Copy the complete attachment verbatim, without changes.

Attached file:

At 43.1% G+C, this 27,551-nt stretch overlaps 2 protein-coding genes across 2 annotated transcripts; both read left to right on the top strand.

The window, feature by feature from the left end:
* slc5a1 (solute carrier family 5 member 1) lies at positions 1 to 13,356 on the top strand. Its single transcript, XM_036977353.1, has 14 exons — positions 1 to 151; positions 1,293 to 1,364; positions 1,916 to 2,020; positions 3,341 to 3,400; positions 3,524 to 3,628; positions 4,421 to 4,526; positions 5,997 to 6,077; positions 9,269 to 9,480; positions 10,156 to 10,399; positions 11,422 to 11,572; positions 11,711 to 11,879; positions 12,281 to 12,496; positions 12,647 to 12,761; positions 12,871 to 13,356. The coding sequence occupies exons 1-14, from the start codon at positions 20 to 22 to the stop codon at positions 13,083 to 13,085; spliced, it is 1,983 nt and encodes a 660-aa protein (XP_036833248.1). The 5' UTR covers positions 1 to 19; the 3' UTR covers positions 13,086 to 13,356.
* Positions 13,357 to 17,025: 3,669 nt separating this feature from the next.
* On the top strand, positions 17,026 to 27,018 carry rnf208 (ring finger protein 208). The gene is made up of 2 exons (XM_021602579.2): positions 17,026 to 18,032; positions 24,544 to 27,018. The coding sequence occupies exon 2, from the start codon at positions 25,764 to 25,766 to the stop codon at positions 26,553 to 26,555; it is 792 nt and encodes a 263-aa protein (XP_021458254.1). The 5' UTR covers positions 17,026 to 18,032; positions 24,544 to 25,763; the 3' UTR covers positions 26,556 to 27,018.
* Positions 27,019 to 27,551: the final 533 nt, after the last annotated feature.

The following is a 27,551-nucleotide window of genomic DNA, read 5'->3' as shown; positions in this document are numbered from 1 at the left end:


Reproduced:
At 43.1% G+C, this 27,551-nt stretch overlaps 2 protein-coding genes across 2 annotated transcripts; both read left to right on the top strand.

The window, feature by feature from the left end:
* slc5a1 (solute carrier family 5 member 1) lies at positions 1 to 13,356 on the top strand. Its single transcript, XM_036977353.1, has 14 exons — positions 1 to 151; positions 1,293 to 1,364; positions 1,916 to 2,020; positions 3,341 to 3,400; positions 3,524 to 3,628; positions 4,421 to 4,526; positions 5,997 to 6,077; positions 9,269 to 9,480; positions 10,156 to 10,399; positions 11,422 to 11,572; positions 11,711 to 11,879; positions 12,281 to 12,496; positions 12,647 to 12,761; positions 12,871 to 13,356. The coding sequence occupies exons 1-14, from the start codon at positions 20 to 22 to the stop codon at positions 13,083 to 13,085; spliced, it is 1,983 nt and encodes a 660-aa protein (XP_036833248.1). The 5' UTR covers positions 1 to 19; the 3' UTR covers positions 13,086 to 13,356.
* Positions 13,357 to 17,025: 3,669 nt separating this feature from the next.
* On the top strand, positions 17,026 to 27,018 carry rnf208 (ring finger protein 208). The gene is made up of 2 exons (XM_021602579.2): positions 17,026 to 18,032; positions 24,544 to 27,018. The coding sequence occupies exon 2, from the start codon at positions 25,764 to 25,766 to the stop codon at positions 26,553 to 26,555; it is 792 nt and encodes a 263-aa protein (XP_021458254.1). The 5' UTR covers positions 17,026 to 18,032; positions 24,544 to 25,763; the 3' UTR covers positions 26,556 to 27,018.
* Positions 27,019 to 27,551: the final 533 nt, after the last annotated feature.

The following is a 27,551-nucleotide window of genomic DNA, read 5'->3' as shown; positions in this document are numbered from 1 at the left end: